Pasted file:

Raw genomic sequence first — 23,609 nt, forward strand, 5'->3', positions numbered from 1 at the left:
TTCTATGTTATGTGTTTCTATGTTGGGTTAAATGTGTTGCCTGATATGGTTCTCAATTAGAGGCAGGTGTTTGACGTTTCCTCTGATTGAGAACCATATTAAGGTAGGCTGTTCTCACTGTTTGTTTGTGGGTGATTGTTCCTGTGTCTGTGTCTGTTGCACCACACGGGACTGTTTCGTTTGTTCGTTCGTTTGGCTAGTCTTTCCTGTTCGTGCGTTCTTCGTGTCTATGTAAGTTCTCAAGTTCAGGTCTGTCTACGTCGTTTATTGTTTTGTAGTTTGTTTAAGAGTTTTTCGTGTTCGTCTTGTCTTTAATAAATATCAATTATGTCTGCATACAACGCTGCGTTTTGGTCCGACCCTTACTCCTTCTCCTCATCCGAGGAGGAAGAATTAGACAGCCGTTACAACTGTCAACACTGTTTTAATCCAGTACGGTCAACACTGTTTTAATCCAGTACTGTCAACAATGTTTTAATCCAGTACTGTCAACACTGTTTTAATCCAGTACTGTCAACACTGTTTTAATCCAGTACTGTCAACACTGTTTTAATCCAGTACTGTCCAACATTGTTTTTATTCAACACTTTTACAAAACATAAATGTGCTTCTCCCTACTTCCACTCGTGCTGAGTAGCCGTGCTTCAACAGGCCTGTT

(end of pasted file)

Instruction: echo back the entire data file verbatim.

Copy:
Raw genomic sequence first — 23,609 nt, forward strand, 5'->3', positions numbered from 1 at the left:
TTCTATGTTATGTGTTTCTATGTTGGGTTAAATGTGTTGCCTGATATGGTTCTCAATTAGAGGCAGGTGTTTGACGTTTCCTCTGATTGAGAACCATATTAAGGTAGGCTGTTCTCACTGTTTGTTTGTGGGTGATTGTTCCTGTGTCTGTGTCTGTTGCACCACACGGGACTGTTTCGTTTGTTCGTTCGTTTGGCTAGTCTTTCCTGTTCGTGCGTTCTTCGTGTCTATGTAAGTTCTCAAGTTCAGGTCTGTCTACGTCGTTTATTGTTTTGTAGTTTGTTTAAGAGTTTTTCGTGTTCGTCTTGTCTTTAATAAATATCAATTATGTCTGCATACAACGCTGCGTTTTGGTCCGACCCTTACTCCTTCTCCTCATCCGAGGAGGAAGAATTAGACAGCCGTTACAACTGTCAACACTGTTTTAATCCAGTACGGTCAACACTGTTTTAATCCAGTACTGTCAACAATGTTTTAATCCAGTACTGTCAACACTGTTTTAATCCAGTACTGTCAACACTGTTTTAATCCAGTACTGTCAACACTGTTTTAATCCAGTACTGTCCAACATTGTTTTTATTCAACACTTTTACAAAACATAAATGTGCTTCTCCCTACTTCCACTCGTGCTGAGTAGCCGTGCTTCAACAGGCCTGTT